Cheer Up, Sleepy Smooch

Have you ever made a decision that caused your child a lot of discomfort and upset? Did you feel like you should be putting your head through a wall?

I’ve done things before that bothered Smooch. Like that trip to visit his grandparents… he really didn’t enjoy the 12-hour drive. He cried and fussed in the carseat, and I sympathized, I really did. I don’t like long car rides, either. But I’d decided to go, and once we got there he loved it. So I didn’t feel any long-term guilt about making a choice that was hard for him, because in the long-term it was for everyone’s benefit. He & the grandparents got to bond, I got that indescribable pick-me-up of time with my Mom (not to mention a few little breaks when she took Smooch out for a walk, or to the mall, while I was blissfully alone!), and Gruff got to work his insane hours without feeling guilty about neglecting us. It was a win-win.

Last night, however, was a lose-lose-lose. Smooch has been showing some signs -at least, I thought they were signs- that he might be ready to transition out of the crib and into a toddler bed. I’m not a big fan of toddler beds in general, but our crib is convertible so it wouldn’t cost me anything. He’s had some wierd sleeping patterns, he has been trying to climb into and out of the crib all by himself (without success, but the effort is there), and yesterday when he woke up from his nap, I found him “stuck”. He’d tried to pick up his little piano by reaching both arms through the crib slats, grabbing the piano, and hoisting it up into the crib. He didn’t have enough leverage to toss it over the top rail (thank goodness, really, since he’d probably have beaned himself in the head) and he wouldn’t let go, so he was just standing there, both arms between wooden bars, clutching his beloved piano.

I decided it couldn’t be that hard to convert the crib, and got out the manual right then. While Smooch had his post-nap snack, I played around with the hex screw and bolts and various crib pieces. When the bed was done, he was thrilled! He spent most of the afternoon playing on his bed. He’d climb on and off. He’d lay down and say “Nigh, nigh!” and pull his covers over his head. He put all of his baby dolls and stuffed animals to bed and then woke them up vigorously. I felt like a parental genius! I’d read his cues, I’d followed his lead, and look how happy he was!

Then bedtime rolled around. We usually put on his pajamas and diaper, and then have a family cuddle on the big bed before putting him down for the night.  When we got out his PJs last night, though, he grabbed them and ran to his bed! We decided to go with it –again with the self-congratulations, of course– and changed his diaper and clothes in his room. He lay on his bed, clutching his sippy cup of milk, and his father and I sat cross-legged on the floor and murmured to each other how grown up he looked. We finally patted his head, kissed his cheeck, told him night-night, and left the room.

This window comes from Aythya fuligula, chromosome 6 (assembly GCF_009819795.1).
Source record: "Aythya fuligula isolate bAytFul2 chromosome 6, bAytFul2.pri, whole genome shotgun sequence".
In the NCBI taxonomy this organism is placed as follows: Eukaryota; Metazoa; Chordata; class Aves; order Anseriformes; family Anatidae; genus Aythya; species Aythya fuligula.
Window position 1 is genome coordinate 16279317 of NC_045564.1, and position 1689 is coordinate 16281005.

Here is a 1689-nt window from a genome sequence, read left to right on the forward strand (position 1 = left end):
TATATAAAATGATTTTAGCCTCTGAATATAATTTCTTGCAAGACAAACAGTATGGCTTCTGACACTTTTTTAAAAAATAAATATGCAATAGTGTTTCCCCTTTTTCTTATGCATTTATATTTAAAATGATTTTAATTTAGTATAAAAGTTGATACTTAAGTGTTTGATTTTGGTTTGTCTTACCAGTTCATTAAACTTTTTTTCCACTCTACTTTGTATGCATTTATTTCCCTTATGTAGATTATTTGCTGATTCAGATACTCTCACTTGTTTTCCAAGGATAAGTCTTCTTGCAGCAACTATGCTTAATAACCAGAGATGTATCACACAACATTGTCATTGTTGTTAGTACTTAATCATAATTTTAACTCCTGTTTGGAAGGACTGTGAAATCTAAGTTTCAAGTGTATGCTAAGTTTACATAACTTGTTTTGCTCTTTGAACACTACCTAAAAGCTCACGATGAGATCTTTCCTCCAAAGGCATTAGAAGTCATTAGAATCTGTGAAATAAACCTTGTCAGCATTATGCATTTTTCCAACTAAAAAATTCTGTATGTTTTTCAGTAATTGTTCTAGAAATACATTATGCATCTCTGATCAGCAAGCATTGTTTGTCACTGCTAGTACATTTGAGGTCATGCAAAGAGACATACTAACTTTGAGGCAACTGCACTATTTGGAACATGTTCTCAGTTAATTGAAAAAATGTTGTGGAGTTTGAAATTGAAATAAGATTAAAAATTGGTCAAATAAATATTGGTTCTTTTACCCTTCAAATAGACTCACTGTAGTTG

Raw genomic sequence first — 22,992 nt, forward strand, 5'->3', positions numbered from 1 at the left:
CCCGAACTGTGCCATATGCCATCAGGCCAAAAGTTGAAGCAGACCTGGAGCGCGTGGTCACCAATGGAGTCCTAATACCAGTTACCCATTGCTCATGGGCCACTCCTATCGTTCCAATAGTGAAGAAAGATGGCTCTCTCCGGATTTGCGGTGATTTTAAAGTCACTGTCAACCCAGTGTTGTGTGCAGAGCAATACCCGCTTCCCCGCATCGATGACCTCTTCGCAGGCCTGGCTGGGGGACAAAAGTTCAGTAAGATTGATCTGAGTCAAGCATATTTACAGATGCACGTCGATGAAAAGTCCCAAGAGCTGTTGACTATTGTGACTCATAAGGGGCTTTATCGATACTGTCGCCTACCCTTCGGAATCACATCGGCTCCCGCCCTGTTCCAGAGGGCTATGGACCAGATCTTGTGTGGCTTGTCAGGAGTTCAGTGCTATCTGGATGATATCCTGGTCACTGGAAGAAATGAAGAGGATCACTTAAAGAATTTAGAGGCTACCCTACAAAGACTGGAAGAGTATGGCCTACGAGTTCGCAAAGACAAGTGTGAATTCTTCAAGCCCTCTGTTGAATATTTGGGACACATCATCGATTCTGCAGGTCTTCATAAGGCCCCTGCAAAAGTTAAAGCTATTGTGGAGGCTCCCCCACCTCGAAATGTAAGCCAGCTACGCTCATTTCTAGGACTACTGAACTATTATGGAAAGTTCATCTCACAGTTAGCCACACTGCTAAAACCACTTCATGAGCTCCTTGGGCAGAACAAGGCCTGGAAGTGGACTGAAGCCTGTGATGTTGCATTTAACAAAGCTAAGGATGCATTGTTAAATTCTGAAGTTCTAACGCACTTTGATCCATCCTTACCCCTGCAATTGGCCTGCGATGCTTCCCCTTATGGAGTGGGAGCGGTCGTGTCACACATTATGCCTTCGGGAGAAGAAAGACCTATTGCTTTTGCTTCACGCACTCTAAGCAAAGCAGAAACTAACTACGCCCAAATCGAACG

This story is too long already, so I’ll try to condense it a little bit. He got up. A lot. He cried at his door. I went in and he led me to his bed, got back in by himself, but didn’t want me to leave. We tried sleeping in the big bed. We tried Smooch in his own bed with me on the floor beside. We even broke out the pack & play and tried sleeping in there.

My kid, who usually sleeps 12 or 13 solid hours, got about 7 hours of sleep all told last night. He was a wreck. He was crying and upset every time he woke up. This morning, he’s been a basket case. He has circles under his eyes, and everything -everything!- makes him cry. I put him down for a nap at 9:30, and he fell asleep at 10:00. It’s been months since he last took a morning nap.

And I? The sleeplessness isn’t so hard on me, since I usually get 8 or 9 hours. Plus, I can have coffee to get me going. What’s killing me is that all of that? All of the tears, all of the upset, all of the disorientation last night, all of the desperately-tired-but-can’t-get-to-sleep? That was all. my. fault. Because I made a decision that affected my little boy in about three seconds, without doing any research or even much deep thought. I just went with it – it seemed like it would be easy to do, it seemed like it would be fun, and I think sometimes he looks so big to me, that I forget he is younger than most of the kids his size. The mommy guilt, it is strong. I feel like an idiot, and worse, I feel like an idiot who made her baby cry.

I’m sure I’ll do it again at some point. I will make a decision that will hurt his feelings, or embarrass him, or upset him or make him angry. I apologized to him last night, and again this morning as I put the crib back to its normal configuration. I hope that I will always be able to apologize, and fix the situation, but I’m sure I won’t be able to do it every time. I just wonder, will it always hurt this much?

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